It’s important for the trainer to adjust his schedule to fit the horses. I ride the best horse first, the second best horse second, etc., and in the same order and time each day. I feel that this is the only way to be fair to the horse and to the customers.
With every step the horse takes, I’m looking for a sign that says I’ve asked too much. If I see such a sign, I back off and reassure. I retreat to a level on that maneuver that’s below what the horse can do. Then I take a couple of days to build back up. I don’t think anyone can train a horse to do anything unless that person is completely tuned into and striving to be aware of the horse.
Apprehension and Resistance
One key to success as a trainer is being able to tell the difference between apprehension and resistance. You have to deal with these two things in completely opposite ways.
The apprehension mode means, “Go back, relax, and reassure.”
The resistance mode says, “Firmly encourage him to step right up and do whatever it is that you’re asking him to do.”
You, as the trainer, don’t have all day to decide. The horse’s attention span is so short that discipline must happen immediately. Discipline scares him only if it comes too late. Then the horse doesn’t connect the discipline to the offense.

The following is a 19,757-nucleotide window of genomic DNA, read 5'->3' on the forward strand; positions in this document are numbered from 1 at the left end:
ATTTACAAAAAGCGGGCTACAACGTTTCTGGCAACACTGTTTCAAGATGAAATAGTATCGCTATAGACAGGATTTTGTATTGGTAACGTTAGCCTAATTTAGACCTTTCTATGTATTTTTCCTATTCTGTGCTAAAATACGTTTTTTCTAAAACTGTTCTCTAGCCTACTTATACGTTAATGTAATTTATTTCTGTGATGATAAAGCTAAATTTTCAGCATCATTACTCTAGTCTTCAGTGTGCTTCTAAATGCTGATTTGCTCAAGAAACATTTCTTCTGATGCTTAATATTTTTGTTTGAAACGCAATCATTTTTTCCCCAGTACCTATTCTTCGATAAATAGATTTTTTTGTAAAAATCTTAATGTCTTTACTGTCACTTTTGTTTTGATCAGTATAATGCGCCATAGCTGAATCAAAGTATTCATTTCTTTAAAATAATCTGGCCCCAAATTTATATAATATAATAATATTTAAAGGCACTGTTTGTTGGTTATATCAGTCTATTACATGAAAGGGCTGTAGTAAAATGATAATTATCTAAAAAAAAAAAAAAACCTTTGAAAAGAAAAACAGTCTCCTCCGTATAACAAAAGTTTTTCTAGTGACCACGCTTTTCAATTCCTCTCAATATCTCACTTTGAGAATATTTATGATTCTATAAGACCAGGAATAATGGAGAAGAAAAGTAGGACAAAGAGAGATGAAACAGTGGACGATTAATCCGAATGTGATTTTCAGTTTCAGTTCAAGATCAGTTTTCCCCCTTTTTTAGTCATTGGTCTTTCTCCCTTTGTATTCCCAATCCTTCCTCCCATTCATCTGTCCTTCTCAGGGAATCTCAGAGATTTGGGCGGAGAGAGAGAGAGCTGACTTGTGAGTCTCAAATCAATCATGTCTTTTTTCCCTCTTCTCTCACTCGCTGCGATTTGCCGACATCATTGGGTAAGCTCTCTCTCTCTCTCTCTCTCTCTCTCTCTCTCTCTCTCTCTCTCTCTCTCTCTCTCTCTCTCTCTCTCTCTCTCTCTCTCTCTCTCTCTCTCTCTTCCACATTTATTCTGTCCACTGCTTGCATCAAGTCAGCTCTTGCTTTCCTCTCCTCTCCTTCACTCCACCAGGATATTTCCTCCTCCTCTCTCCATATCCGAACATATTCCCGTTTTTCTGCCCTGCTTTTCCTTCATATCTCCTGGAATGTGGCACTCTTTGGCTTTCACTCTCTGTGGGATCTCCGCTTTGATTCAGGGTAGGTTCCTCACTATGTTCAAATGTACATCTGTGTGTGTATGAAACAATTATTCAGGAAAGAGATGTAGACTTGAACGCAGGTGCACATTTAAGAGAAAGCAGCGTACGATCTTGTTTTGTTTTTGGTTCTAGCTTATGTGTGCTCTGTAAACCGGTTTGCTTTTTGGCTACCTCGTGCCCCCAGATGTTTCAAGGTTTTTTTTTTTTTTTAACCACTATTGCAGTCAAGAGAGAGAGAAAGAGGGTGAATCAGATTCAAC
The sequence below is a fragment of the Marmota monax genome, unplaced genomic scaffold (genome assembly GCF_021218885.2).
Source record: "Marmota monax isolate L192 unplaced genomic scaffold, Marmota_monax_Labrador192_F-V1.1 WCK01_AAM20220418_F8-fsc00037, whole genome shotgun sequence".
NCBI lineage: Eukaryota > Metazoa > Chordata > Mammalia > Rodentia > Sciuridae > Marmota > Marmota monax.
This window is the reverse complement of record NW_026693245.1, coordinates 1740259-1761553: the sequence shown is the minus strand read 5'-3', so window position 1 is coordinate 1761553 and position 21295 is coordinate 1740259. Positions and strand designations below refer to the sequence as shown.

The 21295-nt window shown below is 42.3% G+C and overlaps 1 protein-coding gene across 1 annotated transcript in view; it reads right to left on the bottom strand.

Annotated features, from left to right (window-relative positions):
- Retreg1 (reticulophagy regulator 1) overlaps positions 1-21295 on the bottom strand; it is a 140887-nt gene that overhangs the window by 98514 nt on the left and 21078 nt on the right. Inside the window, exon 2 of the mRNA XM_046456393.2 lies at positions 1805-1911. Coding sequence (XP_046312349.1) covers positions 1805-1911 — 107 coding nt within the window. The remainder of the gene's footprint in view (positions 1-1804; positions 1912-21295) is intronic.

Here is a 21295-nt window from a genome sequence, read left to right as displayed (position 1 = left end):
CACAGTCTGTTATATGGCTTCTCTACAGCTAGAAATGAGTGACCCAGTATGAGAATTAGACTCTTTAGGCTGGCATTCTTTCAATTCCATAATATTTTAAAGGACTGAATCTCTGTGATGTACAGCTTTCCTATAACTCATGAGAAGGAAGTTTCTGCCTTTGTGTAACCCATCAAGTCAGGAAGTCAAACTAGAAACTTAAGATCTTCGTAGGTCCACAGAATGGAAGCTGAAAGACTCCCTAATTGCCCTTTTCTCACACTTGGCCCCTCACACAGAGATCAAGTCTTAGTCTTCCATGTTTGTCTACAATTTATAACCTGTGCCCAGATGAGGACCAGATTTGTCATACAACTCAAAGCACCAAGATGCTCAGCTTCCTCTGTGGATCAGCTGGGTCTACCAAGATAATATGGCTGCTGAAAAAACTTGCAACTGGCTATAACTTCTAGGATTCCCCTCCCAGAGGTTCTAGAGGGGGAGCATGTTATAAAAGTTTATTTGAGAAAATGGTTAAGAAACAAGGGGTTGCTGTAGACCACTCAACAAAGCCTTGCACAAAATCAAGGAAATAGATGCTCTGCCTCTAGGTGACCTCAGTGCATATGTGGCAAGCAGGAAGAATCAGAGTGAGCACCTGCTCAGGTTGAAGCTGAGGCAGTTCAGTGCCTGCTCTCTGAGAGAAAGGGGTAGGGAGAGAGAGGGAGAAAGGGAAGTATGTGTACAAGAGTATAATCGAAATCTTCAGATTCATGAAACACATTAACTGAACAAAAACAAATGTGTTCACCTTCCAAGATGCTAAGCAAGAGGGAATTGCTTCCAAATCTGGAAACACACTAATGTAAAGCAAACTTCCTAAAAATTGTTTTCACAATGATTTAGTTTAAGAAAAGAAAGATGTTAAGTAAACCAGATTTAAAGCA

My whole system is based on that important pressure-response-release principle discussed in Chapter 1. These things relate to the mental as well as the physical aspects of performance:
• pressure from the rider
• correct response from the horse
• release from pressure by the rider
From the beginning, the thing I want to keep on the horse’s mind is how to relieve himself of pressure. I apply pressure, and then the horse’s job is to gain release. That never changes. From day one, in halter-breaking, he feels the pull. He reacts in a variety of ways, but he finally steps forward as desired. When he does, the pressure is released.
In every situation, whether it is reining, leading, or any aspect of interaction with humans, the horse learns that he can gain a release from pressure. There’s always a “right” response and he gains confidence in dealing with advances in his training because, as he confronts pressure, he expects to learn a correct response to release the pressure. In reining horses, this gaining release from pressure is highly defined. Ultimately, the great performer seeks a release from the suggestion of pressure.
It’s so important that the horse should not perceive pressure as painful.
Always remember: The absolute error is failing to release the pressure when the horse responds correctly. That release makes all the difference in reducing the horse’s apprehension and/or overcoming his resistance so he’s willing to perform.
Dick Pieper is internationally recognized as a horseman’s horseman and this iconic individual has influenced and developed the careers of riders and their trainers for decades. After fifty plus years in the horse industry, his name has come to stand for a special brand of arena excellence that never compromised the welfare of the horse.
For more information, go to dickpieper.com
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This article was printed in Performance Horse Digest, Volume 9, Issue 5